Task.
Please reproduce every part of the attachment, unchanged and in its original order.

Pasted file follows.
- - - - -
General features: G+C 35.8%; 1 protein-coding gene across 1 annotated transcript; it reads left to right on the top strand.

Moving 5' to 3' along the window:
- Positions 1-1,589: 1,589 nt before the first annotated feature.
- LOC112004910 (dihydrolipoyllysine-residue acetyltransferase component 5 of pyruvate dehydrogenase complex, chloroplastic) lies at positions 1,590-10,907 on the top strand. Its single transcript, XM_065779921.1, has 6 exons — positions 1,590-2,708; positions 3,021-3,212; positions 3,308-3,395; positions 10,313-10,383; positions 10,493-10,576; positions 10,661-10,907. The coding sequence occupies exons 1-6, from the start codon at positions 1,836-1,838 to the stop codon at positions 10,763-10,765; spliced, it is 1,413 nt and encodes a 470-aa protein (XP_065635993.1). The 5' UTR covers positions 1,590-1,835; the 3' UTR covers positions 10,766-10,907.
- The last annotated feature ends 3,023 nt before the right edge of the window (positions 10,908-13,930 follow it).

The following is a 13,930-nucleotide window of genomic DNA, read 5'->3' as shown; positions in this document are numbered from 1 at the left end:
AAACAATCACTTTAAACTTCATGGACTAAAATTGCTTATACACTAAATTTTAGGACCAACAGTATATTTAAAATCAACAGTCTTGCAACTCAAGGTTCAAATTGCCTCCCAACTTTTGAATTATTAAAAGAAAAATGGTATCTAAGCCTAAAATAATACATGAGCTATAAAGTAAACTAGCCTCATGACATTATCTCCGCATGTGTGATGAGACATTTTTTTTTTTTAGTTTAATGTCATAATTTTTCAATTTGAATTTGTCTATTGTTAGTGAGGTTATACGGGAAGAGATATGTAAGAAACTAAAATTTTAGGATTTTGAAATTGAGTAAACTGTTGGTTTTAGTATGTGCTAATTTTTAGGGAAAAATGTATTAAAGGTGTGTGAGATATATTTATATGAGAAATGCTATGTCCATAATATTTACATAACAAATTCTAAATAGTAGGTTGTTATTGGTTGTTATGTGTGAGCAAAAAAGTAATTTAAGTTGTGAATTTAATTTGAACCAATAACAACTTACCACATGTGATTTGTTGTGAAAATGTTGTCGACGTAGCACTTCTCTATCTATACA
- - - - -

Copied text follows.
General features: G+C 35.8%; 1 protein-coding gene across 1 annotated transcript; it reads left to right on the top strand.

Moving 5' to 3' along the window:
- Positions 1-1,589: 1,589 nt before the first annotated feature.
- LOC112004910 (dihydrolipoyllysine-residue acetyltransferase component 5 of pyruvate dehydrogenase complex, chloroplastic) lies at positions 1,590-10,907 on the top strand. Its single transcript, XM_065779921.1, has 6 exons — positions 1,590-2,708; positions 3,021-3,212; positions 3,308-3,395; positions 10,313-10,383; positions 10,493-10,576; positions 10,661-10,907. The coding sequence occupies exons 1-6, from the start codon at positions 1,836-1,838 to the stop codon at positions 10,763-10,765; spliced, it is 1,413 nt and encodes a 470-aa protein (XP_065635993.1). The 5' UTR covers positions 1,590-1,835; the 3' UTR covers positions 10,766-10,907.
- The last annotated feature ends 3,023 nt before the right edge of the window (positions 10,908-13,930 follow it).

The following is a 13,930-nucleotide window of genomic DNA, read 5'->3' as shown; positions in this document are numbered from 1 at the left end:
AAACAATCACTTTAAACTTCATGGACTAAAATTGCTTATACACTAAATTTTAGGACCAACAGTATATTTAAAATCAACAGTCTTGCAACTCAAGGTTCAAATTGCCTCCCAACTTTTGAATTATTAAAAGAAAAATGGTATCTAAGCCTAAAATAATACATGAGCTATAAAGTAAACTAGCCTCATGACATTATCTCCGCATGTGTGATGAGACATTTTTTTTTTTTAGTTTAATGTCATAATTTTTCAATTTGAATTTGTCTATTGTTAGTGAGGTTATACGGGAAGAGATATGTAAGAAACTAAAATTTTAGGATTTTGAAATTGAGTAAACTGTTGGTTTTAGTATGTGCTAATTTTTAGGGAAAAATGTATTAAAGGTGTGTGAGATATATTTATATGAGAAATGCTATGTCCATAATATTTACATAACAAATTCTAAATAGTAGGTTGTTATTGGTTGTTATGTGTGAGCAAAAAAGTAATTTAAGTTGTGAATTTAATTTGAACCAATAACAACTTACCACATGTGATTTGTTGTGAAAATGTTGTCGACGTAGCACTTCTCTATCTATACA